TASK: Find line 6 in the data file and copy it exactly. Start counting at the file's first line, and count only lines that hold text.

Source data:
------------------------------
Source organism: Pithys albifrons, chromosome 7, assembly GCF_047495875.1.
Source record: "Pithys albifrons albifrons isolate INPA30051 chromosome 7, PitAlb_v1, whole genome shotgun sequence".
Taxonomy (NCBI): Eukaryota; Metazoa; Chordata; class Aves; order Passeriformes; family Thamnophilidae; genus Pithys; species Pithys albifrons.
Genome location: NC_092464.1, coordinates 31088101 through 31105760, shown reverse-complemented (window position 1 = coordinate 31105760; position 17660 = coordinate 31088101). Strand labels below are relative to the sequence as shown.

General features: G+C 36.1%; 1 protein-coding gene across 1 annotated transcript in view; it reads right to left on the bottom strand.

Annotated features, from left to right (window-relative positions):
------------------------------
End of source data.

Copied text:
Annotated features, from left to right (window-relative positions):